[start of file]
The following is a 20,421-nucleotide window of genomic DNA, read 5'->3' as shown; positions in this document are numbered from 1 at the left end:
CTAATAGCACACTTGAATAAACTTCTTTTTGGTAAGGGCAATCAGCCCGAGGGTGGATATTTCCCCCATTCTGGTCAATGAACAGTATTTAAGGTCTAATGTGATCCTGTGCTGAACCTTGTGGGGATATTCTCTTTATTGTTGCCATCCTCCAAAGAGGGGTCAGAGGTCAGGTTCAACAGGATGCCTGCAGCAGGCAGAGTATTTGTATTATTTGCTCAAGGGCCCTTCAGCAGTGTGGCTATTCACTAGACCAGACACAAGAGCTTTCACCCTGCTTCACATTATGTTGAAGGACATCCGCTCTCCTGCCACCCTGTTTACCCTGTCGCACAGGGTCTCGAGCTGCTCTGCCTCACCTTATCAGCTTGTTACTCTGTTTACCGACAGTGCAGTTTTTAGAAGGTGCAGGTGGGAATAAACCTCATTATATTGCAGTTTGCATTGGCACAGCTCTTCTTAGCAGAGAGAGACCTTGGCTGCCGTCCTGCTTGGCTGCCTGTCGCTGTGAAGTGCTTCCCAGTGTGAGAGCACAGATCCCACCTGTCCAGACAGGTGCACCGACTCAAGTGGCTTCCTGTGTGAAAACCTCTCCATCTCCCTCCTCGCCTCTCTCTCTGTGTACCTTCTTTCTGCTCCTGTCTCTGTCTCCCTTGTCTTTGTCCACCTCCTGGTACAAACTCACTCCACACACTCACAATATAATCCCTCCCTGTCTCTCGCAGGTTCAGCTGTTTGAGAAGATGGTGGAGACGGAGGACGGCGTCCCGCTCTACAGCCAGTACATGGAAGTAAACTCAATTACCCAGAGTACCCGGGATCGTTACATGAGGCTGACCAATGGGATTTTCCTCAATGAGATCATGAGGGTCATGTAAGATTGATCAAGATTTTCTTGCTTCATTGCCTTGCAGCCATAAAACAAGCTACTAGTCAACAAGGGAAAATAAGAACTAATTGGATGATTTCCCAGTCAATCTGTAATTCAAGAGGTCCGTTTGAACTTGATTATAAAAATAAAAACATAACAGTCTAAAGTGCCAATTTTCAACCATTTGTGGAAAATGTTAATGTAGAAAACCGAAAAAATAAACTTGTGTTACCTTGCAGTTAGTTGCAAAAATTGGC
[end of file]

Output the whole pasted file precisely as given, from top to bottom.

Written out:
The following is a 20,421-nucleotide window of genomic DNA, read 5'->3' as shown; positions in this document are numbered from 1 at the left end:
CTAATAGCACACTTGAATAAACTTCTTTTTGGTAAGGGCAATCAGCCCGAGGGTGGATATTTCCCCCATTCTGGTCAATGAACAGTATTTAAGGTCTAATGTGATCCTGTGCTGAACCTTGTGGGGATATTCTCTTTATTGTTGCCATCCTCCAAAGAGGGGTCAGAGGTCAGGTTCAACAGGATGCCTGCAGCAGGCAGAGTATTTGTATTATTTGCTCAAGGGCCCTTCAGCAGTGTGGCTATTCACTAGACCAGACACAAGAGCTTTCACCCTGCTTCACATTATGTTGAAGGACATCCGCTCTCCTGCCACCCTGTTTACCCTGTCGCACAGGGTCTCGAGCTGCTCTGCCTCACCTTATCAGCTTGTTACTCTGTTTACCGACAGTGCAGTTTTTAGAAGGTGCAGGTGGGAATAAACCTCATTATATTGCAGTTTGCATTGGCACAGCTCTTCTTAGCAGAGAGAGACCTTGGCTGCCGTCCTGCTTGGCTGCCTGTCGCTGTGAAGTGCTTCCCAGTGTGAGAGCACAGATCCCACCTGTCCAGACAGGTGCACCGACTCAAGTGGCTTCCTGTGTGAAAACCTCTCCATCTCCCTCCTCGCCTCTCTCTCTGTGTACCTTCTTTCTGCTCCTGTCTCTGTCTCCCTTGTCTTTGTCCACCTCCTGGTACAAACTCACTCCACACACTCACAATATAATCCCTCCCTGTCTCTCGCAGGTTCAGCTGTTTGAGAAGATGGTGGAGACGGAGGACGGCGTCCCGCTCTACAGCCAGTACATGGAAGTAAACTCAATTACCCAGAGTACCCGGGATCGTTACATGAGGCTGACCAATGGGATTTTCCTCAATGAGATCATGAGGGTCATGTAAGATTGATCAAGATTTTCTTGCTTCATTGCCTTGCAGCCATAAAACAAGCTACTAGTCAACAAGGGAAAATAAGAACTAATTGGATGATTTCCCAGTCAATCTGTAATTCAAGAGGTCCGTTTGAACTTGATTATAAAAATAAAAACATAACAGTCTAAAGTGCCAATTTTCAACCATTTGTGGAAAATGTTAATGTAGAAAACCGAAAAAATAAACTTGTGTTACCTTGCAGTTAGTTGCAAAAATTGGC